Iranian

In Persian times the Iranian groom would purchase yards of white sheeting in which his bride was to be wrapped.  It was traditionally 10 yards though it varied.  This was worn by the bride in lieu of a wedding dress.

Irish

In Ireland December 31st is considered the luckiest day to be married.

Israeli

One tradition in Israeli has survived the centuries.  In this tradition the marriage contract is written and decorated beautifully with borders and bible verses to be displayed in the marriage home.

Italian

In Roman times, Italian couples would walk through their village handing out cakes, sweets and small trinkets.  Italian weddings are very lavish affairs and guests usually give the young couple money in lieu of gifts.

Japanese

In Japan the bride and groom would take 9 sips of sake.  They were said to become husband and wife after the first sip with the subsequent sips strengthening their bond and making it last for all eternity.

Lithuanian

The parents of the wedding couple serve the couple on their wedding day.  They are served wine for joy, salts for tears and bread for work.  These items are said to be symbols of the married life of the young couple.

Mexican

A white silk cord is sometimes draped on the couple to physically symbolize their union. This is sometimes substituted with a rosary.  The couple may also dance in a heart shaped ring formed by their guests in Mexico. Piñatas are included in Mexican weddings as well.  The wedding piñata is traditionally a white heart shaped one and the candy is shared with all the guests.

Philippine

A white silk cord custom is practiced in the Philippines as well as in Mexico. All wedding expenses are met by the groom’s family, who give the bride old coins symbolizing prosperity. The bride’s family presents the newlyweds with a cash dowry.

Polish

In Poland the bride’s bouquet is sprinkled with sugar to keep her temper sweet.  The bride also wears an embroidered apron over her dress for guests to discreetly slip money into the pockets.  The Polish also recognize bread, salt and wine as symbols of married life and a newlywed couple will often be presented with all three.  Bread represents the work and fruits of married life, salt the trials and wine the joy.

Romanian

In Romania the couple gives their guests gifts rather than the other way around.  All guests except family receive gifts from the happy couple.  The bridal dance is sometimes done at midnight according to tradition.

Spanish

In traditional weddings in Spain the bride wears a mantilla and orange blossoms.  The groom wears a shirt that was hand embroidered by his bride to be.  The Spanish bride is accompanied on the day of her wedding by her father.  His role is to ensure the groom does not see his bride before the ceremony and also to escort her down the aisle.  In Spanish weddings, the groom also walks down the aisle, usually accompanied by his mother, rather than just waiting at the altar.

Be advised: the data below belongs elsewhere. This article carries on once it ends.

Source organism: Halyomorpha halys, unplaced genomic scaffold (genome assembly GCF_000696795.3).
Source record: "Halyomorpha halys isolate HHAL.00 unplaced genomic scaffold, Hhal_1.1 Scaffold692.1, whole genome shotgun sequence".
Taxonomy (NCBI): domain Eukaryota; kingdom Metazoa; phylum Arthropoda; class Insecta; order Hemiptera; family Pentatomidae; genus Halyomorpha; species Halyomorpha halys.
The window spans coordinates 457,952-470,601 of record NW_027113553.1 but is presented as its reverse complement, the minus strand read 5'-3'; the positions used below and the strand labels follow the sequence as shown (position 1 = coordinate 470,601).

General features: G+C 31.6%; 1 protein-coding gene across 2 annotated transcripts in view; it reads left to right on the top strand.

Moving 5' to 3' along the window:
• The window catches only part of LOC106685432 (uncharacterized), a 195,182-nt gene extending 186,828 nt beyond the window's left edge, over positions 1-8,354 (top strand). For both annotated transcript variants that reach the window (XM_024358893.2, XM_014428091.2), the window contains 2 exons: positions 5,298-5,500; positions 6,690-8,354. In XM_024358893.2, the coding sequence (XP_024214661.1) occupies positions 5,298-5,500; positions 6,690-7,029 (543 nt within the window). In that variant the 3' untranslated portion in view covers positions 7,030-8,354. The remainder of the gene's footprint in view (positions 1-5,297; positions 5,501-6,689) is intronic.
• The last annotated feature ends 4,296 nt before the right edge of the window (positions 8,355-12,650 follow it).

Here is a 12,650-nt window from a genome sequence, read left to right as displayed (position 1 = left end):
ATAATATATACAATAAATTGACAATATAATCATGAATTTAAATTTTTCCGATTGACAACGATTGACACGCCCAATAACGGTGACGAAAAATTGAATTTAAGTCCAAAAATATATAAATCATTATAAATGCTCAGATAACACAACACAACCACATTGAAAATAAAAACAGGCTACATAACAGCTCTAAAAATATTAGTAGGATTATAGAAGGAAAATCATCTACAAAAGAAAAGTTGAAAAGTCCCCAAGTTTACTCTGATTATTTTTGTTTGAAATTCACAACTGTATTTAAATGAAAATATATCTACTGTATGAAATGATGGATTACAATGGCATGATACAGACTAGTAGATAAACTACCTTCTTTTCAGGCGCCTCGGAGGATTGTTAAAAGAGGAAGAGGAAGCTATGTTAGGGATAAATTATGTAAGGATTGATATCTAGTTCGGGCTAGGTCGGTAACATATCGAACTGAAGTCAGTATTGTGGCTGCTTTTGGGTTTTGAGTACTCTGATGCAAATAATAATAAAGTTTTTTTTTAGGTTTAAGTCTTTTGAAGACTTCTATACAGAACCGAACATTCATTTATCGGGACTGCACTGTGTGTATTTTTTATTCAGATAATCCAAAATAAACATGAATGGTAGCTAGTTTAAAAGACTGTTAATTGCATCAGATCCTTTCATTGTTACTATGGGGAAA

Swedish

Brides in Sweden carry fragrant herbs in their bouquets to frighten trolls, dwarfs and other mischievous creatures.  Grooms may have thyme stitched into their suits for this same purpose.  Swedish wives wear three rings.  The traditional engagement and wedding rings and a third ring to symbolize motherhood and fertility.  The third ring is place on her hand at the wedding ceremony by the groom.  The tradition of coins in a bride’s show may have originated in Sweden where a bride’s mother would give her a gold coin for one shoe and her father a silver for the other.  It was meant to ensure their daughter would never have to deal with poverty.

Swiss

In Switzerland the junior attendants travel in front of the couple tossing colored handkerchiefs to the guest.  It is tradition for whoever catches one to contribute to the couple’s nest egg.  Sometimes attendants, instead, go ahead of the couple to the reception and give a handkerchief to all of the guests.  The guests then place their monetary gifts into a basket which is presented to the happy couple.  The bride in the traditional Swiss wedding wears a crown or wreath on her head that represents her maidenhood and youth. The wreath is removed and burned after the couple exchange vows. It is said to be good luck if it burns quickly.

Welsh

The bride in Wales gives her attendants cuttings of myrtle.  If one blooms it is said to predict another wedding.  It is a marriage custom, in Wales, for the bride’s family to kidnap her just before the wedding ceremony. The groom and his family follow in pursuit and whoever rescues the bride-to-be will marry within a year.

A little bit of research can uncover countless traditions that symbolize your heritage and some you just absolutely love!  As long as you explain them to your guests any one of them can be an appropriate addition to your ceremony.  Throughout history cultures have blended and traditions evolved.  Why not choose what you love best for your wedding?  Who knows maybe you will start a new trend.

Read more about wedding traditions and origins in our Wednesday blog, Wedding Traditions and Their Origins from at Home and Around the World.  Which Ones are Right for You – Part 1